Sprains and Strains are an Everyday Injury
If you’ve ever exercised, chances are you’ve had a strain or sprain at some time or another. They’re the most common type of sports injury, but they can also occur during everyday activities when muscles are injured during activities such as work, housework and gardening.
Although they often feel the same, strains and sprains are different conditions because they can affect different structures in the body.
Strains are caused by damage to muscles or tendons. A tendon is a band of connective tissue that joins a muscle to a bone.
Sprains, however, are caused by damage to ligaments. These are the bands of connective tissue that join bones together in a joint.
How are sprains and strains different?
Both strains and sprains are caused by a stretch or tear in the tissue, but with strains the injured tissue is a muscle or tendon, whereas with sprains, the tissue is a ligament.
Acute strains occur immediately after injury to the muscle or tendon. This could be caused by a fall or twist (like landing heavily after a jump) or overstretching, which might occur when lifting a heavy object. Strains can also be chronic, developing over time from overuse of muscles and tendons during prolonged repetitive movement.
People with a strain may experience pain, muscle spasm, muscle weakness, inflammation or cramping. Muscles that commonly get strains are in the back, hamstring, elbow (especially in racquet sports or throwing activities), and hand (especially in sports that require gripping like gymnastics, golf or rowing).
Sprains are caused by stretching and sometimes tearing the ligaments. Typical symptoms are pain, bruising, swelling and inflammation. The joints most at risk for a sprain vary depending on the activities. For example, jumping (as in hurdling, netball, volleyball or basketball) or running on an uneven surface can cause foot, knee or ankle sprains, and falling on an outstretched hand can cause a wrist sprain.
How severe is my sprain or strain?
The severity of these types of injuries are graded from first to third degree, depending on how much tissue damage there is.
First degree: The tendons, muscles or ligaments have been overstretched, but may not be torn, or may be only slightly torn. Pain is often mild, and there is generally little or no swelling or bruising. You should be able to put weight on the affected joint in a first-degree strain or sprain, because the joint is still stable.
Second degree: The tissue fibres have been stretched and partially torn. These injuries are usually accompanied by bruising, swelling and moderate pain, and you may have difficulty using the affected joint or muscle.
Third degree: This is a severe strain or sprain, where the tendon or ligament is almost completely torn. Not surprisingly, these injuries usually cause severe pain, swelling and bruising, and you will be unable to use the affected body part. These strains and sprains are serious and often require surgery and rehabilitation.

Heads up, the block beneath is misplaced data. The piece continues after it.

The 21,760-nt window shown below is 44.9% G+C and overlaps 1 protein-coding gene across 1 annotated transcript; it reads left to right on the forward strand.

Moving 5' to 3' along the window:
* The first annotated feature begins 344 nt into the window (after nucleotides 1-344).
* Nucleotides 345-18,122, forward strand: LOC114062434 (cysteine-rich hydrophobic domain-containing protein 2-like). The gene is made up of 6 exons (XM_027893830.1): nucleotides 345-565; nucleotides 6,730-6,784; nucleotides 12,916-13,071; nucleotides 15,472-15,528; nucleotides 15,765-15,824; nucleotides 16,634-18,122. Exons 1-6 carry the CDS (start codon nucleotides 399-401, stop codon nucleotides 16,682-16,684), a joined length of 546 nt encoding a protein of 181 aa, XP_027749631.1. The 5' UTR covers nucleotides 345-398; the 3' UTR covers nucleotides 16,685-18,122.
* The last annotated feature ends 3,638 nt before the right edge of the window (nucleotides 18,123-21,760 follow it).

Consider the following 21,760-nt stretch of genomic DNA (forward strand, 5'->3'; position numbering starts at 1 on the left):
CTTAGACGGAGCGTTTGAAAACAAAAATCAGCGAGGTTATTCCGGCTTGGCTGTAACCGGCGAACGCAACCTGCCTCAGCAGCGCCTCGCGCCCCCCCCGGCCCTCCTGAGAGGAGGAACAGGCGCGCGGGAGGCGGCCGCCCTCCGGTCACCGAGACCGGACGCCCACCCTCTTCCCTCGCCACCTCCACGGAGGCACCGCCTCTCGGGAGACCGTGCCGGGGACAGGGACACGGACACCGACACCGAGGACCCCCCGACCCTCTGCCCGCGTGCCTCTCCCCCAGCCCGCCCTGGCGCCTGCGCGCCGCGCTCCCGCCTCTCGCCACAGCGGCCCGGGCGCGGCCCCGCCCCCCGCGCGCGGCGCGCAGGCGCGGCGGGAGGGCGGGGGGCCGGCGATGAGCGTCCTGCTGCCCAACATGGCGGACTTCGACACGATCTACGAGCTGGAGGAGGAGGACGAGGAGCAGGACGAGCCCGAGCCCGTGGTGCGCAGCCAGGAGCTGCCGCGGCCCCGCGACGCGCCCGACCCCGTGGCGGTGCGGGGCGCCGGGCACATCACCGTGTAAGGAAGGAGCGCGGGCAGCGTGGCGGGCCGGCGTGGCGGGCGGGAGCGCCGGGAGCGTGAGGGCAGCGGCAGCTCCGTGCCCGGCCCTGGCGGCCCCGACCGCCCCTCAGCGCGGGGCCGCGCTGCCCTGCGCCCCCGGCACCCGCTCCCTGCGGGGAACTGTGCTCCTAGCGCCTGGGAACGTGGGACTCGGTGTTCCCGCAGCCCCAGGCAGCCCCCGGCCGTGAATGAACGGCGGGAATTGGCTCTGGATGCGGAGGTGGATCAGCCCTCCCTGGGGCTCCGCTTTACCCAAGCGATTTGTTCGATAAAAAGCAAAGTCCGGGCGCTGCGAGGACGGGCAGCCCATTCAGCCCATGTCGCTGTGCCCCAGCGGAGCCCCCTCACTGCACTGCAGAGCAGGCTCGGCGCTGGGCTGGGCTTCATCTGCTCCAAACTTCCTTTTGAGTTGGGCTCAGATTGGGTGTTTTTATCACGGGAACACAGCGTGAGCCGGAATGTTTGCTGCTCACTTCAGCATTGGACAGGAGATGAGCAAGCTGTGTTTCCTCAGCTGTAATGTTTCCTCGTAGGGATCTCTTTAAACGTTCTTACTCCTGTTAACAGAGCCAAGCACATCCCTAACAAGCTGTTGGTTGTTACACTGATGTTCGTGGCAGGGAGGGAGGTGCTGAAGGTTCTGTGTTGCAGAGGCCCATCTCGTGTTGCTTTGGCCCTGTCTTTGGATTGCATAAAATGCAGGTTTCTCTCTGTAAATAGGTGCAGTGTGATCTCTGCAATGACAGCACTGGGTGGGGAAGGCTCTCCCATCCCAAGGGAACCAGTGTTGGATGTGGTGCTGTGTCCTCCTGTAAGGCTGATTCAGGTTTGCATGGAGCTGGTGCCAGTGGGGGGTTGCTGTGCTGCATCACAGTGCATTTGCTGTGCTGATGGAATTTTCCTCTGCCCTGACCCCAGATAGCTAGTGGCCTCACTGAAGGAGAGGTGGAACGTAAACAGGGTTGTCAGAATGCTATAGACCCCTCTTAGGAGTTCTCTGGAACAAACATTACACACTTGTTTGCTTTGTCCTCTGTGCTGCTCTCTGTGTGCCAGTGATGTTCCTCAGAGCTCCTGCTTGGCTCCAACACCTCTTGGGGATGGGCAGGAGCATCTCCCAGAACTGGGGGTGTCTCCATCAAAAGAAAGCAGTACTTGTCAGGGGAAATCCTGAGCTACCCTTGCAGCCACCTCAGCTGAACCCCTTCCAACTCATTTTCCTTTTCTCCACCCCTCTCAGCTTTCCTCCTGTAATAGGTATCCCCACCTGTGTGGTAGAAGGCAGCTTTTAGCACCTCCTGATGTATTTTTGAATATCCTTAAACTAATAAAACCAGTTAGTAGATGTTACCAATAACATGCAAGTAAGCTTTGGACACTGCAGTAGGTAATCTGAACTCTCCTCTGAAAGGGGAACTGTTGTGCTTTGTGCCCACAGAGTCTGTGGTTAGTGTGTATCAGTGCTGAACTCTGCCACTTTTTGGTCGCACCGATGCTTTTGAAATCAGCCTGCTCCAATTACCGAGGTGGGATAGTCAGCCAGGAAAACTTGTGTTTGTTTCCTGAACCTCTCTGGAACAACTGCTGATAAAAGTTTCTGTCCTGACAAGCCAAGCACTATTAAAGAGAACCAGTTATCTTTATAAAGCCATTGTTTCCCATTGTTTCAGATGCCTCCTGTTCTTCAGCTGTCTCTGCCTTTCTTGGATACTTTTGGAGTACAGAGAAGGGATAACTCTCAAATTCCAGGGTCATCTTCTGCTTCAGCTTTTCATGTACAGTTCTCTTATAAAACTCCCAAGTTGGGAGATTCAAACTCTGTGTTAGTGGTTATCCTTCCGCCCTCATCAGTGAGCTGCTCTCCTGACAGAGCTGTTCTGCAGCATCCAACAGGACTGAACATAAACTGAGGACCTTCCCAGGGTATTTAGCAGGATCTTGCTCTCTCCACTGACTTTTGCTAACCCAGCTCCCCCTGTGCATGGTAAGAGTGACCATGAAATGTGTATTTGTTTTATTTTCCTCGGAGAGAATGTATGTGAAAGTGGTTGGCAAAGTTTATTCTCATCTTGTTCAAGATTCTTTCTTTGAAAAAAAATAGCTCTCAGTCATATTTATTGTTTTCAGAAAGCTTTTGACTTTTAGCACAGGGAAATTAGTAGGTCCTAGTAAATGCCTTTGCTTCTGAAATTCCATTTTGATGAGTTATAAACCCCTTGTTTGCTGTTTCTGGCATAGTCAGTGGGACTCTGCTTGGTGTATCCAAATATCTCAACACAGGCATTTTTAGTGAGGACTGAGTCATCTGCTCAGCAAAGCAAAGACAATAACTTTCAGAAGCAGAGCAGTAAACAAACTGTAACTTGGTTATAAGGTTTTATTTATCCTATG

If you are unsure about the severity of your strain or sprain, or are concerned for any reason, seek advice from your doctor.
Preventing sprains and strains
- Minimise the risk of slips and falls by wearing the right shoes: make sure they fit well and replace them if the tread is worn out
- Taping or braces can help prevent injury, especially for those with previous sprains
- Avoid running on uneven surfaces
- Don’t exercise or play sport if you’re tired or in pain
- Use or wear protective equipment for sports
What should I do if I have a strain or sprain?
RICE: RICE stands for rest, ice, compression and elevation. It’s the first thing to do if you’ve hurt a muscle or joint. It’s best to stop exercising and limit other activities for a while, and put an ice pack on the affected area for 10 minutes every 1-2 hours, continue for up to 48 hours. Bandage the site or use elastic wrap to apply compression – this helps to reduce swelling. If possible, keep the injured area elevated to above the level of the heart, by placing it on a pillow. This also helps to reduce swelling.
Pain relievers: Over-the-counter pain relievers such as Nurofen can help with the pain after a strain or sprain. Pain relievers like Nurofen are anti-inflammatories, so they can reduce inflammation too. As well as tablets, some anti-inflammatories are available as gels or creams that can be applied to the skin around a strain or sprain.
See your doctor: It’s a good idea to get a strain or sprain checked out, especially if you think it may be a second or third-degree injury. Mild strains and sprains may not need medical attention, unless symptoms get worse in the first 24 hours, but if ever in doubt, seek medical advice.
This article is for general information only and not intended as a substitute for medical advice. All information presented on these web pages is not meant to diagnose or prescribe. In all health-related matters, always talk to your healthcare professional.
This medicine may not be right for you. Read the label before purchase. Follow the directions for use. Incorrect use could be harmful. If symptoms persist talk to your healthcare professional.
American Academy of Orthopaedic Surgeons. OrthoInfo. Sprains and strains: what’s the difference? Available from: http://orthoinfo.aaos.org/topic.cfm?topic=A00111 Accessed 3 September 2014
European Agency for Safety and Health at Work. Gender issues in safety and health at work – a review. 2003
About health. Sprains and strains. Available from: http://sportsmedicine.about.com/cs/injuries/a/sprains.htm Accessed 3 September 2014
How stuff works. Strain vs sprain. Accessed 3 September 2014
Paolini JA, Orchard JW. The use of therapeutic medications for soft-tissue injuries in sports medicine. MJA 2005; 183: 384-88.